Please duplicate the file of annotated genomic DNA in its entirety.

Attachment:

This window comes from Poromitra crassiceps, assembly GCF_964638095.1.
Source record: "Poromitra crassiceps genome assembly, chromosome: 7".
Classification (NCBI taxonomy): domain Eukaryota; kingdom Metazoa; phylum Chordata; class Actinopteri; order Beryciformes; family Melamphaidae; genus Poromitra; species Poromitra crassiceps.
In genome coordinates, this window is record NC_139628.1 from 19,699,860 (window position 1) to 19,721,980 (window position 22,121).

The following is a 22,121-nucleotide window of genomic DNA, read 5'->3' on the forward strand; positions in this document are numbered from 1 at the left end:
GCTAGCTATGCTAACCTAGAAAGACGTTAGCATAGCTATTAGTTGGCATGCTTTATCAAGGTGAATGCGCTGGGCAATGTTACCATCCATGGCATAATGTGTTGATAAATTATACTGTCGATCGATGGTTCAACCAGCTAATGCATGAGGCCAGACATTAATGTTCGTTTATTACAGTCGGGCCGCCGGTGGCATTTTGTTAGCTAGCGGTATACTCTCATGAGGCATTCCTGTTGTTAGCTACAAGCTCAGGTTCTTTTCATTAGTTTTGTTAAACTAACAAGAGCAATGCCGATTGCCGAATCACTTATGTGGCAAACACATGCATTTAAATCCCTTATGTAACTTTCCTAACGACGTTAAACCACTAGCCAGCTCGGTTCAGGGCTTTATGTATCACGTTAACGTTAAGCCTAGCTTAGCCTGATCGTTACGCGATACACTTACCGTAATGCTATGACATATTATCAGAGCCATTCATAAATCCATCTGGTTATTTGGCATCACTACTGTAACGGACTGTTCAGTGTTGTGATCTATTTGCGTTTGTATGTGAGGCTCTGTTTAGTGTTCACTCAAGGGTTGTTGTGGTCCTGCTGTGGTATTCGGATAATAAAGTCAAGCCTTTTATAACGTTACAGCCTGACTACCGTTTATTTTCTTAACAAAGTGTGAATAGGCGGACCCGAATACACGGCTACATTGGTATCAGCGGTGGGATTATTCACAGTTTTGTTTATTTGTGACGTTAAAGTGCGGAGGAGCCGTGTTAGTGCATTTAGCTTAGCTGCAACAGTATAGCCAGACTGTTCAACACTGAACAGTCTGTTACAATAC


This window comes from Poromitra crassiceps, assembly GCF_964638095.1.
Source record: "Poromitra crassiceps genome assembly, chromosome: 7".
Classification (NCBI taxonomy): domain Eukaryota; kingdom Metazoa; phylum Chordata; class Actinopteri; order Beryciformes; family Melamphaidae; genus Poromitra; species Poromitra crassiceps.
In genome coordinates, this window is record NC_139628.1 from 19,699,860 (window position 1) to 19,721,980 (window position 22,121).

The following is a 22,121-nucleotide window of genomic DNA, read 5'->3' on the forward strand; positions in this document are numbered from 1 at the left end:
GCTAGCTATGCTAACCTAGAAAGACGTTAGCATAGCTATTAGTTGGCATGCTTTATCAAGGTGAATGCGCTGGGCAATGTTACCATCCATGGCATAATGTGTTGATAAATTATACTGTCGATCGATGGTTCAACCAGCTAATGCATGAGGCCAGACATTAATGTTCGTTTATTACAGTCGGGCCGCCGGTGGCATTTTGTTAGCTAGCGGTATACTCTCATGAGGCATTCCTGTTGTTAGCTACAAGCTCAGGTTCTTTTCATTAGTTTTGTTAAACTAACAAGAGCAATGCCGATTGCCGAATCACTTATGTGGCAAACACATGCATTTAAATCCCTTATGTAACTTTCCTAACGACGTTAAACCACTAGCCAGCTCGGTTCAGGGCTTTATGTATCACGTTAACGTTAAGCCTAGCTTAGCCTGATCGTTACGCGATACACTTACCGTAATGCTATGACATATTATCAGAGCCATTCATAAATCCATCTGGTTATTTGGCATCACTACTGTAACGGACTGTTCAGTGTTGTGATCTATTTGCGTTTGTATGTGAGGCTCTGTTTAGTGTTCACTCAAGGGTTGTTGTGGTCCTGCTGTGGTATTCGGATAATAAAGTCAAGCCTTTTATAACGTTACAGCCTGACTACCGTTTATTTTCTTAACAAAGTGTGAATAGGCGGACCCGAATACACGGCTACATTGGTATCAGCGGTGGGATTATTCACAGTTTTGTTTATTTGTGACGTTAAAGTGCGGAGGAGCCGTGTTAGTGCATTTAGCTTAGCTGCAACAGTATAGCCAGACTGTTCAACACTGAACAGTCTGTTACAATAC